Mary Perez is already achieving so much at just the young age of 20, if that’s not enough inspiration for you to go out and chase your dreams I don’t know what is! Mainly studying psychology at Temple University in Philadelphia, she also splits her time between being the Editor-In-Chief of Kinda Cool Magazine, being a DJ at Temple’s radio station (WHIP), while also doing photography for their sports department, and being an intern for Whoa, That’s Fresh Publicity as a Publicity Coordinator. Any free time that she gets is spent enjoying watching the NBA (go Warriors!), reading, and working with children.
Mary has a lot of talent in a lot of different areas which is why we are super excited to be able to feature her this year for Women’s History Month. You can check out the interview below!
Can you tell us how you got into music journalism and what inspired you to pursue it?
I started out doing journalism in middle school as a reporter for my school newspaper. I had always been a rather strong writer, and I continued working on the school newspaper as I entered high school. In my freshman year of high school, I attended my very first concert, 5 Seconds of Summer’s “Rock Out With Your Socks Out” tour. It was the start of my love for live music. In 2017, I remember reading an interview that my favorite band, Broadside, was tagged in, and I just admired how there were people out there who could just talk to the artists like that. I had been doing journalism for a while by then, and I just remember thinking, “Hey, I could do that!”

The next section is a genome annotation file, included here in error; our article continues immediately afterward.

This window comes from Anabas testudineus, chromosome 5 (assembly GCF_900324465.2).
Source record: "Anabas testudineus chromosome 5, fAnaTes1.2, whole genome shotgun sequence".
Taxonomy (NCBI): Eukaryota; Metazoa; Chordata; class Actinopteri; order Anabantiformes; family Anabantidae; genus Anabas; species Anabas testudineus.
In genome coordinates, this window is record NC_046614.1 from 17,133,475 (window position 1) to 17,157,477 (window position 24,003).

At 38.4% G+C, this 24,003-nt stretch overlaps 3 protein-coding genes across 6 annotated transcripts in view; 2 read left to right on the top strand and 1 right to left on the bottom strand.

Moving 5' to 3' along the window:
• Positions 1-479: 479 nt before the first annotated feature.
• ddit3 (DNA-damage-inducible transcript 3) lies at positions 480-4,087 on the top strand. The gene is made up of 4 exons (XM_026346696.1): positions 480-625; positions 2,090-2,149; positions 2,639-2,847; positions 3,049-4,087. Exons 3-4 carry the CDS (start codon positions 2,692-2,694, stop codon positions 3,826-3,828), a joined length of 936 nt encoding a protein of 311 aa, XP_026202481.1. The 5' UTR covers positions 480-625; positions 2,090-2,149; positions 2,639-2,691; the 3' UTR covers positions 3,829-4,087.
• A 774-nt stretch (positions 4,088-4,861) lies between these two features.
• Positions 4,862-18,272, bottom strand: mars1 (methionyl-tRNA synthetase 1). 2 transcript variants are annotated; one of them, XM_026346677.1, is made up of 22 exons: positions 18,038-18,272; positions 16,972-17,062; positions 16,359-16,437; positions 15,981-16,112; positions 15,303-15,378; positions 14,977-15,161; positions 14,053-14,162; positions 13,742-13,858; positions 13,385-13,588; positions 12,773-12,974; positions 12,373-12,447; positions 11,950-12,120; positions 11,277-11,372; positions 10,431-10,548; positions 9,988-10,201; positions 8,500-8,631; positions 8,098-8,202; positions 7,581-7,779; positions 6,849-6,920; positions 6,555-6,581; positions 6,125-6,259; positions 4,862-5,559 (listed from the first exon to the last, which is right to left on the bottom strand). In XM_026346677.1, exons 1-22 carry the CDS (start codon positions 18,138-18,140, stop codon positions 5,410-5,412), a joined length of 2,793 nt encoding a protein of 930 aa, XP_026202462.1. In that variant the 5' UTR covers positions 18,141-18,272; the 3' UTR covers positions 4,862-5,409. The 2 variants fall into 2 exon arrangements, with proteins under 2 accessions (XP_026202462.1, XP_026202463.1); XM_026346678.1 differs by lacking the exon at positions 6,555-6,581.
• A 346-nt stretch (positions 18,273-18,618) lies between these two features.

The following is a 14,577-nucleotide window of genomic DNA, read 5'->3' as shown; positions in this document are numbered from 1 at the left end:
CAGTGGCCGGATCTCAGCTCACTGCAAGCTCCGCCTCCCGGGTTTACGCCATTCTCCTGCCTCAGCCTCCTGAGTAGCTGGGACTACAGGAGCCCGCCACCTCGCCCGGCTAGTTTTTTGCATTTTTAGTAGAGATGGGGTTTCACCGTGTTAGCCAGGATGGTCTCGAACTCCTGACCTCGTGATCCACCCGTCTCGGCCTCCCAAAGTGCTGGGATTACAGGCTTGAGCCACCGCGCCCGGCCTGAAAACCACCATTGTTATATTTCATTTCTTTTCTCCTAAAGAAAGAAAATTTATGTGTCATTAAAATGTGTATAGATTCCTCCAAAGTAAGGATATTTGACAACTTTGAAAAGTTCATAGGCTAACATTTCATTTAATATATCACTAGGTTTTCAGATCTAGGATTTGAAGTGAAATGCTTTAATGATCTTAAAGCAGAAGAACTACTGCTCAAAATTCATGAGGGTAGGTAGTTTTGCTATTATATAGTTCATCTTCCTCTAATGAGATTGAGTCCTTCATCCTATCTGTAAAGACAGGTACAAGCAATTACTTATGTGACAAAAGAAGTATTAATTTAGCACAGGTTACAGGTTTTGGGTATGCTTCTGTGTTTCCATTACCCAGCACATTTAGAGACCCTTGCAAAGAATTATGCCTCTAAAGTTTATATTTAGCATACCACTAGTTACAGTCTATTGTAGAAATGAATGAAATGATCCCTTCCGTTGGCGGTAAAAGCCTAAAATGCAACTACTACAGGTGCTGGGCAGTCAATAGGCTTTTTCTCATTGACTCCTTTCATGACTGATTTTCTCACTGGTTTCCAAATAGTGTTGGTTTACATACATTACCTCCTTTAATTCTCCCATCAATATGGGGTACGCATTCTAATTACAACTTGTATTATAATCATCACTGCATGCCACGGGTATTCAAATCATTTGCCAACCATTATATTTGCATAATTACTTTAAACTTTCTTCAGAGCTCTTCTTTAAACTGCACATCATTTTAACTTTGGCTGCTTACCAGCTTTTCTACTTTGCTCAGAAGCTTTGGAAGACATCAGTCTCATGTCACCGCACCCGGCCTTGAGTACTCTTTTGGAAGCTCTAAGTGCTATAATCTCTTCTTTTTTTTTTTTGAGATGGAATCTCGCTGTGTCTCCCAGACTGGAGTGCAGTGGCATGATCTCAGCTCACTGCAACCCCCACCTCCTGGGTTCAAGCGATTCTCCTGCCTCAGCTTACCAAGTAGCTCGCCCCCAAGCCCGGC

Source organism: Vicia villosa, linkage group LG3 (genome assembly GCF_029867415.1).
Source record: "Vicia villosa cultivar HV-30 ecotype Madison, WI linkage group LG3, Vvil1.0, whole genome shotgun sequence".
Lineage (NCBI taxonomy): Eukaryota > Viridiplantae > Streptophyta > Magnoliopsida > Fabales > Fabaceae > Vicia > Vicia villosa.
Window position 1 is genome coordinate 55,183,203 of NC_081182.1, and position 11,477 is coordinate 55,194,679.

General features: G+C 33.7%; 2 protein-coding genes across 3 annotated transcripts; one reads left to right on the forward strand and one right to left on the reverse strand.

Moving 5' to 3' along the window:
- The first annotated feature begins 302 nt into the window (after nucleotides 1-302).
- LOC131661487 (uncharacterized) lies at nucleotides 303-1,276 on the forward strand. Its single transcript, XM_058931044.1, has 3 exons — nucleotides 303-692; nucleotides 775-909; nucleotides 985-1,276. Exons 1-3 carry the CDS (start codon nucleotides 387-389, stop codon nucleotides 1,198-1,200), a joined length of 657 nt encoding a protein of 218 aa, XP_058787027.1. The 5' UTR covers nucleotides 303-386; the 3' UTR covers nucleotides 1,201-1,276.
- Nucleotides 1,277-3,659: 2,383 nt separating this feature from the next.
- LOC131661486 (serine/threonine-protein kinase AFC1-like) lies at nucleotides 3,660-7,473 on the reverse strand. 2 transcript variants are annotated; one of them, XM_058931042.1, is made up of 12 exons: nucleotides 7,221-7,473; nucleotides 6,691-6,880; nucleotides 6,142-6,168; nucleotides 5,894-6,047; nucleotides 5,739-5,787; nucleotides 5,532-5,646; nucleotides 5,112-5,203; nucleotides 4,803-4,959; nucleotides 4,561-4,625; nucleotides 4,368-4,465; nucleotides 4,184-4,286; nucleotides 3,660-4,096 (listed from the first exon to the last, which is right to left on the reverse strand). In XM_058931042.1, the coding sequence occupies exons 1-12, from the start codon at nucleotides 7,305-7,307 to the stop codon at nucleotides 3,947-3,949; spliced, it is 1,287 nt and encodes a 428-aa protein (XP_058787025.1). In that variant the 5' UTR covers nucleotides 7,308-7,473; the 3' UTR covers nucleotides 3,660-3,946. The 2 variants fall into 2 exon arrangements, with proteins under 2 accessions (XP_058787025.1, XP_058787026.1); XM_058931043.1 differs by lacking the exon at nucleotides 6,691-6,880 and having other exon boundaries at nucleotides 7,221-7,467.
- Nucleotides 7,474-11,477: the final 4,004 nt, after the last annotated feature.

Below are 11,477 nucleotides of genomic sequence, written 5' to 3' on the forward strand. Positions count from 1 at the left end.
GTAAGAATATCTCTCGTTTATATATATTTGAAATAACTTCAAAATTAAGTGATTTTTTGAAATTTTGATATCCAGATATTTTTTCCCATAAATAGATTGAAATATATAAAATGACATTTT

From there, I reached out to their editor, and I began working as a writer and interviewer for Unfazed Magazine. My first article was an opinion piece on artists who abused their power to manipulate fans, and my first interview was with the bassist of my favorite band. At the time, they didn’t have a copy editor, and after a few weeks, I asked if I could handle the position. I really enjoyed reading over writing and looking for ways to correct and improve the work before we shared it with the world, and I found that becoming a copy editor also helped me to progress within the music journalism world.
During my time at Unfazed, I also began doing concert photography, which was my first time doing any sort of photography. It was definitely a challenge, and I still am learning with every show I cover, but it has been so rewarding and fun. I soon began working for several publications, and I eventually made my way up to becoming Editor-in-Chief of Kinda Cool Magazine. I currently still work as Editor-in-Chief, where I lead a team of over 40 women in creating new content.
What do you think everyone can do to advocate for women and people of different backgrounds in the music industry?
One of the easiest places to start is by simply listening to those underrepresented voices and what challenges they experience to determine what we can do to help. We know and understand our own challenges, but it’s important to also listen to others who may have obstacles that we may not even think of. For example, accessibility is still a major problem within the music industry, despite being a prominent issue for so long. There are many organizations that are helping to make music a safe place for all, such as L.E.A.D. DIY and their mission to make concert lighting more accessible.